Thomas also received another nickname from his victory: "The Sledge of Nashville".

Later years

After the end of the Civil War, Thomas commanded military departments in Kentucky and Tennessee until 1869. President Andrew Johnson offered Thomas the rank of lieutenant general—with the intent to eventually replace Grant, a Republican and future president, with Thomas as general in chief—but the ever-loyal Thomas asked the Senate to withdraw his name for that nomination because he did not want to be party to politics. In 1869, he requested assignment to command the Division of the Pacific with headquarters at the Presidio of San Francisco. He died there of a stroke while writing an answer to an article criticizing his military career. None of his blood relatives attended his funeral. He was buried in Oakwood Cemetery, in Troy, New York.

Thomas's legacy

His cadets at West Point gave him the nickname of "Slow Trot Thomas", and this sobriquet was used to diminish his reputation. He moved slowly because of an injured back, but he was mentally anything but slow, only methodical. He was known for accurate judgment and thorough knowledge of his profession and once he grasped a problem and the time was right for action, he would strike a vigorous, rapid blow.

The veterans' organization for the Army of the Cumberland, throughout its existence, fought to see that he was honored for all he had done.

Thomas was in chief command of only two battles in the Civil War, the Battle of Mill Springs at the beginning and the Battle of Nashville near the end. Both were victories. However, his contributions at the battles of Stones River, Chickamauga, Chattanooga, and Peachtree Creek were decisive. His main legacies lay in his development of modern battlefield doctrine and in his mastery of logistics.

Thomas has generally been held in high esteem by Civil War historians; Bruce Catton and Carl Sandburg wrote glowingly of him, and many consider Thomas one of the top three Union generals of the war, after Grant and William Tecumseh Sherman. But Thomas never entered the popular consciousness like those men. The general destroyed his private papers, saying he did not want "his life hawked in print for the eyes of the curious." Beginning in the 1870s, many Civil War generals published memoirs, justifying their decisions or refighting old battles, but Thomas, who died in 1870, did not publish his own memoirs.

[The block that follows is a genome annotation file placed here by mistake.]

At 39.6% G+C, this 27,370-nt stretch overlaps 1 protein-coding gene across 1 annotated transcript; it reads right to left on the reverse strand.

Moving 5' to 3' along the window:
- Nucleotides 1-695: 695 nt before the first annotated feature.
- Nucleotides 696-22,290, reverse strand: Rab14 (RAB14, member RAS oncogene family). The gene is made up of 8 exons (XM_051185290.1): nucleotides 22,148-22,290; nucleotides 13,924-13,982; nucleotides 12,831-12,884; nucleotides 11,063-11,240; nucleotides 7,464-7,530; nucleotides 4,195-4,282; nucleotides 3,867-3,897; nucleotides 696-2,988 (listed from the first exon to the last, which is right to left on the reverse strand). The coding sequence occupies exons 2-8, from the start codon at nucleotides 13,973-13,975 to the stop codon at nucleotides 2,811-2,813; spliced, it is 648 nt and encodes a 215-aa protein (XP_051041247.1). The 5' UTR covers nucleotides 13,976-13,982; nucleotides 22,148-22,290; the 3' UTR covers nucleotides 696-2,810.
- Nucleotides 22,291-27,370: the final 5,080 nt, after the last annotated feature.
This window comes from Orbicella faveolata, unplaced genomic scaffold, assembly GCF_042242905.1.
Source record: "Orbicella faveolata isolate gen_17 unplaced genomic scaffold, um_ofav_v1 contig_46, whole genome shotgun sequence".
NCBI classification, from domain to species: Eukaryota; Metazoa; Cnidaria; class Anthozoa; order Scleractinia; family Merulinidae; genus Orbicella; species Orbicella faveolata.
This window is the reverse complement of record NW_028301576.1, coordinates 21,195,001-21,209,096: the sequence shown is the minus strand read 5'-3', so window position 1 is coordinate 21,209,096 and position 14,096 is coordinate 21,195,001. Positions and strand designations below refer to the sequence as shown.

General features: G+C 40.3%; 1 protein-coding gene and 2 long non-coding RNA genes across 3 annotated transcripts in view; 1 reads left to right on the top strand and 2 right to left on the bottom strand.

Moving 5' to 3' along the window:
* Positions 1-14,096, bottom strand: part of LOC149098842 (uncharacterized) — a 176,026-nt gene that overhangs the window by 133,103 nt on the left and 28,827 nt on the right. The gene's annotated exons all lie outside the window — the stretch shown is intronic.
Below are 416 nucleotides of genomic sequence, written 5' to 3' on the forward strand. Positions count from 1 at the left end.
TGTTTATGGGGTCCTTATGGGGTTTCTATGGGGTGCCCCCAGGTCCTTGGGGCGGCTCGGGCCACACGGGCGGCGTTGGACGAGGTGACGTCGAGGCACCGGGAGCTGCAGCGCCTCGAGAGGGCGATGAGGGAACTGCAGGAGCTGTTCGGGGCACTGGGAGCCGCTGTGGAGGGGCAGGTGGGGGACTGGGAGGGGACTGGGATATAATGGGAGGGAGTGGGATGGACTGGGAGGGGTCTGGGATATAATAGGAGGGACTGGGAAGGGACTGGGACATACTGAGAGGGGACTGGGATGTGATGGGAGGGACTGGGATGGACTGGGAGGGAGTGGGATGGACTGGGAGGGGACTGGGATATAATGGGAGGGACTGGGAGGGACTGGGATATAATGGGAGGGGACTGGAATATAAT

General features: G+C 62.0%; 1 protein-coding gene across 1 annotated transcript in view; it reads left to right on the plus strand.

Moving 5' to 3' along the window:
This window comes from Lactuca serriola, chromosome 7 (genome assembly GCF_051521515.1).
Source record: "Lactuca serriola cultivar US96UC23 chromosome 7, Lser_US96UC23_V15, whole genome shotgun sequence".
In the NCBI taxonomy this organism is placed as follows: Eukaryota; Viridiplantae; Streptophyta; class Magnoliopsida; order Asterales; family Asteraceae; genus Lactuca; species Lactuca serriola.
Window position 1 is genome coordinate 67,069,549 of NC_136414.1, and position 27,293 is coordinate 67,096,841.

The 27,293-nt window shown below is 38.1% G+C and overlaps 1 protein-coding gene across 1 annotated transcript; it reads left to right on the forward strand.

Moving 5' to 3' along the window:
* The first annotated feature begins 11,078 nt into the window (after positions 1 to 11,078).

Grant and Thomas also had a cool relationship, for reasons that are not entirely clear, but are well-attested by contemporaries. When a rain-soaked Grant arrived at Thomas's headquarters before the Chattanooga campaign, Thomas, caught up in other activity, did not acknowledge the general for several minutes until an aide intervened. Thomas's perceived slowness at Nashville—although necessitated by the weather—drove Grant into a fit of impatience, and Grant nearly replaced Thomas. In his "Personal Memoirs", Grant tended to minimize Thomas's contributions, particularly during the Franklin-Nashville Campaign, saying his movements were "always so deliberate and so slow, though effective in defence." [Grant, chapter LX.] Sherman, who had been close to Thomas throughout the war, also repeated the accusation after the war that Thomas was "slow", and this damning with faint praise tended to affect perceptions of the Rock of Chickamauga well into the 20th century.

In memoriam

A fort south of Newport, Kentucky was named in his honor, and the city of Fort Thomas now stands there and carries his name as well. A memorial honoring General Thomas can be found in the eponymous Thomas Circle in downtown Washington, D.C. [ [http://www.dcmemorials.com/index_indiv0001722.htm dcmemorials.com] ]

A distinctive engraved portrait of Thomas appeared on U.S. paper money in 1890 and 1891. The bills are called "treasury notes" and are widely collected today. These rare notes are considered by many to be among the finest examples of detailed engraving ever to appear on banknotes.

In 1999 a statue of Thomas by sculptor Rudy Ayoroa was unveiled in Lebanon, Kentucky. [ [http://home.att.net/~dmercado/kentuckystatue.htm Announcement of Lebanon sculpture] ]

ee also

References

* Cleaves, Freeman, "Rock of Chickamauga: The Life of General George H. Thomas", University of Oklahoma Press, 1948, ISBN 0-8061-1978-0.
* Eicher, John H., and Eicher, David J., "Civil War High Commands", Stanford University Press, 2001, ISBN 0-8047-3641-3.
* Furgurson, Ernest B., [http://www.smithsonianmag.com/history-archaeology/slowtrot.html?c=y&page=1 "Catching up with Old Slow Trot",] "Smithsonian", March 2007, pages 50-57.
* Grant, Ulysses S., [http://www.gutenberg.org/etext/4367 "Personal Memoirs of U. S. Grant"] , Charles L. Webster & Company, 1885–86, ISBN 0-914427-67-9.
* O'Connor, Richard, "Thomas, Rock of Chickamauga", Prentice-Hall, 1948.
* Warner, Ezra J., "Generals in Blue: Lives of the Union Commanders", Louisiana State University Press, 1964, ISBN 0-8071-0822-7.
* [http://home.att.net/~dmercado/ George H. Thomas Homepage]
*1911

Notes

Further reading

* Downing, David C., "A South Divided: Portraits of Dissent in the Confederacy", Nashville: Cumberland House, 2007, ISBN 978-1-58182-587-9.

External links

* [http://blueandgraytrail.com/event/George_Thomas George Thomas biography and timeline]
* Redman, Bob, [http://www.aotc.net Army of the Cumberland and George Thomas Source Page]
* [http://www.frbsf.org/currency/metal/treasury/643.html Picture of $5 US Treasury Note featuring George Thomas, provided by the Federal Reserve Bank of San Francisco.]